ladder gang
n. A roofing or painting company that calls on houses door-to-door and attempts to dupe homeowners into undergoing expensive and unnecessary repairs.
A recent BBC2 programme, Raising the Roof, featured ladder gangs, thugs who prey on old age pensioners. One of the firms featured, Premier Construction of Solihull, sported the Fair Trades logo (which contains the words: 'The Sign of a Reputable Business') on its van and letter heading.
—“Fair Trades and the Office of Fair Trading,” Glass Age, April 01, 2000
Not being an old-age pensioner with failing eyesight and faltering pins, I had never before heard of ladder gangs. These people, I discovered, drive vans decorated with enough ladders to scale the taller bits of the coast of Normandy, and seek out gullible houseowners to persuade them of the need for vital roofing repairs.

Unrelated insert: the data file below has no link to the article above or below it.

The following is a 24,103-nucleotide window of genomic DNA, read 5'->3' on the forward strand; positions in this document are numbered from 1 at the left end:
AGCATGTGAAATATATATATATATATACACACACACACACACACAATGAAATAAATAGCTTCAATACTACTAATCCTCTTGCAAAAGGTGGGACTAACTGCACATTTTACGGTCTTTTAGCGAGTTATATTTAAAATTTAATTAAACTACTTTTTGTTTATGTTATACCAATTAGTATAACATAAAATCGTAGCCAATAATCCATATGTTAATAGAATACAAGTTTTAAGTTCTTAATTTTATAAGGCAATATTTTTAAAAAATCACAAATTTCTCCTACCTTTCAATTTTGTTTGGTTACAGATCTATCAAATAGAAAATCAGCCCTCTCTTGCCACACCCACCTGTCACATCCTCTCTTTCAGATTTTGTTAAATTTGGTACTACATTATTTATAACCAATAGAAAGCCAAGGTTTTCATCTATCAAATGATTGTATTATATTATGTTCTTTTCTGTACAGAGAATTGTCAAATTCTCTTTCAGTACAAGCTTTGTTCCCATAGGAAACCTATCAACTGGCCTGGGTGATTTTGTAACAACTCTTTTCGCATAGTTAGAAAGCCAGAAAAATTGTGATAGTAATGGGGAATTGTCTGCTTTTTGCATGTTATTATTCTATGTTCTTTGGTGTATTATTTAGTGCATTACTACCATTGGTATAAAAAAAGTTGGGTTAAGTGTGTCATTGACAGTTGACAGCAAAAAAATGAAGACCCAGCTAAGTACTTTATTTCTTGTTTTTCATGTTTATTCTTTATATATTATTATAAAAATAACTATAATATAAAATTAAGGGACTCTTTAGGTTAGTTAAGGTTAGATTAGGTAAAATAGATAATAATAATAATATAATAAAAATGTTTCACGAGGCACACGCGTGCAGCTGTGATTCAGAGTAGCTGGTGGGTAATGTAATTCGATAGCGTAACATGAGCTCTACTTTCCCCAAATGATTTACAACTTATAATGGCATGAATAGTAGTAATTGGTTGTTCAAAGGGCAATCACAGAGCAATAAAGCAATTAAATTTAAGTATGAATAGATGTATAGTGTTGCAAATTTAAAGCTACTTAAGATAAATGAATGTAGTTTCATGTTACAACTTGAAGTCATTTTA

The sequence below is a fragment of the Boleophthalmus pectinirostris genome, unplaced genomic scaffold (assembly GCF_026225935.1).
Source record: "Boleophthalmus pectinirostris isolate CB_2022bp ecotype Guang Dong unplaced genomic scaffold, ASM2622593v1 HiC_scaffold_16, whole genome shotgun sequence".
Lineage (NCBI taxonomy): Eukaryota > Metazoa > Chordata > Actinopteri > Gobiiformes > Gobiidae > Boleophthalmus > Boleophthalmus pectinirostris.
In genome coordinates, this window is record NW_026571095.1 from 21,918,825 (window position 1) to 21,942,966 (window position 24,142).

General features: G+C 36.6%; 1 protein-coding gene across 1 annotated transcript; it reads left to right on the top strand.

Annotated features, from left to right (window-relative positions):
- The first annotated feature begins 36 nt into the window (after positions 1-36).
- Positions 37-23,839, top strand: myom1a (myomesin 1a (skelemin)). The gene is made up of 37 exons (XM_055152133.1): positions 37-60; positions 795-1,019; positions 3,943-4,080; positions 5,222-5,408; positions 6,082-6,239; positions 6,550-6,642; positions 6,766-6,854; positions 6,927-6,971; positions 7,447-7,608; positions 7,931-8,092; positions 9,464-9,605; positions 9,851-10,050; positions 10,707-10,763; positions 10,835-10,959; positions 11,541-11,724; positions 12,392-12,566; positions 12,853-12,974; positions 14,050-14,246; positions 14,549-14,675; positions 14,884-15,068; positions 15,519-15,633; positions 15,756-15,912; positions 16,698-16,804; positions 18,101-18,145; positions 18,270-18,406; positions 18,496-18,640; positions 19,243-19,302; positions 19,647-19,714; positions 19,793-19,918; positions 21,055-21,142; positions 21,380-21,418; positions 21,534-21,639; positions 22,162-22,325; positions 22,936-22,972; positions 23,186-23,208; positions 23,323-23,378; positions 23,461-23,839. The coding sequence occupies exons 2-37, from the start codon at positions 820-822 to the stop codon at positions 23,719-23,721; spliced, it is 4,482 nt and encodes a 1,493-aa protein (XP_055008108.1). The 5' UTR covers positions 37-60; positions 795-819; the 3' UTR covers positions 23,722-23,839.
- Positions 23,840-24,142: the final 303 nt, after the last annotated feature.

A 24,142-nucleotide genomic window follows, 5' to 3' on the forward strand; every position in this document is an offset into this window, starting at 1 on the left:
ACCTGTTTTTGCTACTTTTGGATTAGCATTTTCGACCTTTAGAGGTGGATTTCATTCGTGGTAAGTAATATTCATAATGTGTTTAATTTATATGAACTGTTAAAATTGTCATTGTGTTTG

—Pete Clark, “Builders who give cowboys a bad name,” The Evening Standard, January 21, 2000
2000 (earliest)
Ladder gangs who call uninvited and scare elderly or vulnerable householders into paying for unnecessary, bodged building work begin this new series of exposes by Paul Kenyon.
—“Watch this,” The Guardian (London), January 20, 2000
Filed Under